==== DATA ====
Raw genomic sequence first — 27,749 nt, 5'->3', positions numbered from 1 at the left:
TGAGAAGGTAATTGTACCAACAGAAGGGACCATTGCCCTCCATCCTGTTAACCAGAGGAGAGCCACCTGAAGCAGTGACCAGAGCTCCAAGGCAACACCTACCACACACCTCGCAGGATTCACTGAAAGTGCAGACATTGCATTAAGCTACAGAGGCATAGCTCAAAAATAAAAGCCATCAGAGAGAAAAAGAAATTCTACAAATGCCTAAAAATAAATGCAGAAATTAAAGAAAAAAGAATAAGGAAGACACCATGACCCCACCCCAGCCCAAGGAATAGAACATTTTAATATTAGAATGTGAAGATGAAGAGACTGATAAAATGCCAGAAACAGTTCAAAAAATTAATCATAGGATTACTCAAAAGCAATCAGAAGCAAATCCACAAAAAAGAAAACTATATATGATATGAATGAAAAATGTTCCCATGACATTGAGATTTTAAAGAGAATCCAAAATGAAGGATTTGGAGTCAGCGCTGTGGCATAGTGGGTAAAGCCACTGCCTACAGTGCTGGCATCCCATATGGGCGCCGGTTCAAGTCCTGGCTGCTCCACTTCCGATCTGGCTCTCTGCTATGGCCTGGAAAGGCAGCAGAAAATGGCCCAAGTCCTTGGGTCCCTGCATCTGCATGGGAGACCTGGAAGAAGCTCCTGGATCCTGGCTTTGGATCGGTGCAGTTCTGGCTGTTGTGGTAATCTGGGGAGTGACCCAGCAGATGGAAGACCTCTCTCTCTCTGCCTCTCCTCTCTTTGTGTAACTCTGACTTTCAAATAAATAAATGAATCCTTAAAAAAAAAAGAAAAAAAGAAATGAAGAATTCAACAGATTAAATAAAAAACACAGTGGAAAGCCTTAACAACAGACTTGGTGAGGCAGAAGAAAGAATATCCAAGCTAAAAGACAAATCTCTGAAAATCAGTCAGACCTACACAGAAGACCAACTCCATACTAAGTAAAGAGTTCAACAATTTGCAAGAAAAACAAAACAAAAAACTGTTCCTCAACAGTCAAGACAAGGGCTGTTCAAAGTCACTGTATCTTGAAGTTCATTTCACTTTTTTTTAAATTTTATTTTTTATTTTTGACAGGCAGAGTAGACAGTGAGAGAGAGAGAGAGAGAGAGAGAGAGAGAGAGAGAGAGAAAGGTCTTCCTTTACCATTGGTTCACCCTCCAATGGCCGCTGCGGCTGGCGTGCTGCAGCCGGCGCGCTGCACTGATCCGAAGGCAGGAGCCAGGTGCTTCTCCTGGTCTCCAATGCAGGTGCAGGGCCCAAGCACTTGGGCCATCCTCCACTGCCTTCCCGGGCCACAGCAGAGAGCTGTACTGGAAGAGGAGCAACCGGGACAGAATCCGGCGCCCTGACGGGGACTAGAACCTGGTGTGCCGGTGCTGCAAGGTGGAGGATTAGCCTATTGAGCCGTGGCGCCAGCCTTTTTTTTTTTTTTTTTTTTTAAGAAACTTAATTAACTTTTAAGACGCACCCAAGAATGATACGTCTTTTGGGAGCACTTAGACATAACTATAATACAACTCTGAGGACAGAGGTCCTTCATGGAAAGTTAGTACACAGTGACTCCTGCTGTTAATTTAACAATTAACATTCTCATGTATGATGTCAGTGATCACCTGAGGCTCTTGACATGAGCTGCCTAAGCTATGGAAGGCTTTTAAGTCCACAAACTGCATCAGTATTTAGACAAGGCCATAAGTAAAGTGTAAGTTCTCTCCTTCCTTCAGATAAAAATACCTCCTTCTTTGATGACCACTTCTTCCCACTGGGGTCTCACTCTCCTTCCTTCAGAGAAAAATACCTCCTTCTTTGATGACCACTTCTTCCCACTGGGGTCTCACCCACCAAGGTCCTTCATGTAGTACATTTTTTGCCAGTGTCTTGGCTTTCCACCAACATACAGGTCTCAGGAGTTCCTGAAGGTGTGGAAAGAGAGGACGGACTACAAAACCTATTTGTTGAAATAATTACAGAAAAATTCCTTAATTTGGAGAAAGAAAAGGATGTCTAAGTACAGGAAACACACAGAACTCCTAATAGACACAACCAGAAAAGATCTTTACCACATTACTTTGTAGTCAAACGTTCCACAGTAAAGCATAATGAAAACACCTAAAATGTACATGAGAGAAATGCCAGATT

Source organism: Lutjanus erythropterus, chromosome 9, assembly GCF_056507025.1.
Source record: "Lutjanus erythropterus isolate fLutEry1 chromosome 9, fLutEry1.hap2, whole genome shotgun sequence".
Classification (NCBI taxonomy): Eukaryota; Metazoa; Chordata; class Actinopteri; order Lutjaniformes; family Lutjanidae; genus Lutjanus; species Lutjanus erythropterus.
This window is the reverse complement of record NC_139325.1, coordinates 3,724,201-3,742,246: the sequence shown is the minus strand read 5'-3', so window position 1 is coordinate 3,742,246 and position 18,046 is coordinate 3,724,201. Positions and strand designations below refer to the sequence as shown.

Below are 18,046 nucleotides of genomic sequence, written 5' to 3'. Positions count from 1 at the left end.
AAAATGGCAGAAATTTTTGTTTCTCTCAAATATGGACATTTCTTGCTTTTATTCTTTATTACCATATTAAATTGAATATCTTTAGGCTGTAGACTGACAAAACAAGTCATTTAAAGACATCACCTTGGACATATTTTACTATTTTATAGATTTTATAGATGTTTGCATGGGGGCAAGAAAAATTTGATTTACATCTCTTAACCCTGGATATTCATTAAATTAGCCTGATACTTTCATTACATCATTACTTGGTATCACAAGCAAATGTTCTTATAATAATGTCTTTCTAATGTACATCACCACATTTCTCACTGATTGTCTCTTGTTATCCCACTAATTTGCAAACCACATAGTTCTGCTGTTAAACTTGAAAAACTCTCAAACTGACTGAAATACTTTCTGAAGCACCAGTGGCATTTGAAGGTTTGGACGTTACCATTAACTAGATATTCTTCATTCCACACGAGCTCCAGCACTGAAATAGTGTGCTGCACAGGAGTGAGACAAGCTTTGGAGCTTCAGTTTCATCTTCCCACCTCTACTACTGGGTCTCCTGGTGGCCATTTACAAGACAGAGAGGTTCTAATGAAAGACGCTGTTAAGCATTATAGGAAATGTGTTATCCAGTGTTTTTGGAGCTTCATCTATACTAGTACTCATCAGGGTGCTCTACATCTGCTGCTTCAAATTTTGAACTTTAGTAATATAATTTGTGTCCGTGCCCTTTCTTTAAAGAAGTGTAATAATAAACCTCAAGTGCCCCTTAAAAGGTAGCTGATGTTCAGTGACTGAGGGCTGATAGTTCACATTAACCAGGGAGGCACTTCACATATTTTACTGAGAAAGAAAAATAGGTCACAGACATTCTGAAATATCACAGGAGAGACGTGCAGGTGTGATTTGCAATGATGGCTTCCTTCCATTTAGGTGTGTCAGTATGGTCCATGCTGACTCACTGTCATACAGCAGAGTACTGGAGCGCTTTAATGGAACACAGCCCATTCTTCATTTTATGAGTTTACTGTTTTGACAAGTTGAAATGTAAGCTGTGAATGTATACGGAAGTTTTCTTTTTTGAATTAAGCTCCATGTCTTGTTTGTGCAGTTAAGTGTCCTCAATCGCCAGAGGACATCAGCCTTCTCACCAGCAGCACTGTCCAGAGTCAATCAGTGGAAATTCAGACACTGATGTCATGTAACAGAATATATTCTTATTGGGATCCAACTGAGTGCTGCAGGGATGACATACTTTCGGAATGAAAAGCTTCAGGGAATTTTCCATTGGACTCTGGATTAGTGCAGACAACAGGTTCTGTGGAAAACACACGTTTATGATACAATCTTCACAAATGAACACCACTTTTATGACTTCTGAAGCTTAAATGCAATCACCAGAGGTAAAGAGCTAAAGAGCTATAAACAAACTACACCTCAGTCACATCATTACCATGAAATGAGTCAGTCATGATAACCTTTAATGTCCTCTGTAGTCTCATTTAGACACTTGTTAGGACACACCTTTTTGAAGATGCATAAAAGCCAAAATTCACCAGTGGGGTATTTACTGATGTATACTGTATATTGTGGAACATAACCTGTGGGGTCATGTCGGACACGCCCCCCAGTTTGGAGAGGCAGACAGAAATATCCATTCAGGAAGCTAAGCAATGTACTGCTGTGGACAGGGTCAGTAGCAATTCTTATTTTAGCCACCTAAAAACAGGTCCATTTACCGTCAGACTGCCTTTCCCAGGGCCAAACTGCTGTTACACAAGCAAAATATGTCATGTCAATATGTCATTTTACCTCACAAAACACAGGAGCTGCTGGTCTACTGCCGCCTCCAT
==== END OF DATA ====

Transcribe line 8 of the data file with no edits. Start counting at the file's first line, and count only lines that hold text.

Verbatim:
AAAATGGCAGAAATTTTTGTTTCTCTCAAATATGGACATTTCTTGCTTTTATTCTTTATTACCATATTAAATTGAATATCTTTAGGCTGTAGACTGACAAAACAAGTCATTTAAAGACATCACCTTGGACATATTTTACTATTTTATAGATTTTATAGATGTTTGCATGGGGGCAAGAAAAATTTGATTTACATCTCTTAACCCTGGATATTCATTAAATTAGCCTGATACTTTCATTACATCATTACTTGGTATCACAAGCAAATGTTCTTATAATAATGTCTTTCTAATGTACATCACCACATTTCTCACTGATTGTCTCTTGTTATCCCACTAATTTGCAAACCACATAGTTCTGCTGTTAAACTTGAAAAACTCTCAAACTGACTGAAATACTTTCTGAAGCACCAGTGGCATTTGAAGGTTTGGACGTTACCATTAACTAGATATTCTTCATTCCACACGAGCTCCAGCACTGAAATAGTGTGCTGCACAGGAGTGAGACAAGCTTTGGAGCTTCAGTTTCATCTTCCCACCTCTACTACTGGGTCTCCTGGTGGCCATTTACAAGACAGAGAGGTTCTAATGAAAGACGCTGTTAAGCATTATAGGAAATGTGTTATCCAGTGTTTTTGGAGCTTCATCTATACTAGTACTCATCAGGGTGCTCTACATCTGCTGCTTCAAATTTTGAACTTTAGTAATATAATTTGTGTCCGTGCCCTTTCTTTAAAGAAGTGTAATAATAAACCTCAAGTGCCCCTTAAAAGGTAGCTGATGTTCAGTGACTGAGGGCTGATAGTTCACATTAACCAGGGAGGCACTTCACATATTTTACTGAGAAAGAAAAATAGGTCACAGACATTCTGAAATATCACAGGAGAGACGTGCAGGTGTGATTTGCAATGATGGCTTCCTTCCATTTAGGTGTGTCAGTATGGTCCATGCTGACTCACTGTCATACAGCAGAGTACTGGAGCGCTTTAATGGAACACAGCCCATTCTTCATTTTATGAGTTTACTGTTTTGACAAGTTGAAATGTAAGCTGTGAATGTATACGGAAGTTTTCTTTTTTGAATTAAGCTCCATGTCTTGTTTGTGCAGTTAAGTGTCCTCAATCGCCAGAGGACATCAGCCTTCTCACCAGCAGCACTGTCCAGAGTCAATCAGTGGAAATTCAGACACTGATGTCATGTAACAGAATATATTCTTATTGGGATCCAACTGAGTGCTGCAGGGATGACATACTTTCGGAATGAAAAGCTTCAGGGAATTTTCCATTGGACTCTGGATTAGTGCAGACAACAGGTTCTGTGGAAAACACACGTTTATGATACAATCTTCACAAATGAACACCACTTTTATGACTTCTGAAGCTTAAATGCAATCACCAGAGGTAAAGAGCTAAAGAGCTATAAACAAACTACACCTCAGTCACATCATTACCATGAAATGAGTCAGTCATGATAACCTTTAATGTCCTCTGTAGTCTCATTTAGACACTTGTTAGGACACACCTTTTTGAAGATGCATAAAAGCCAAAATTCACCAGTGGGGTATTTACTGATGTATACTGTATATTGTGGAACATAACCTGTGGGGTCATGTCGGACACGCCCCCCAGTTTGGAGAGGCAGACAGAAATATCCATTCAGGAAGCTAAGCAATGTACTGCTGTGGACAGGGTCAGTAGCAATTCTTATTTTAGCCACCTAAAAACAGGTCCATTTACCGTCAGACTGCCTTTCCCAGGGCCAAACTGCTGTTACACAAGCAAAATATGTCATGTCAATATGTCATTTTACCTCACAAAACACAGGAGCTGCTGGTCTACTGCCGCCTCCAT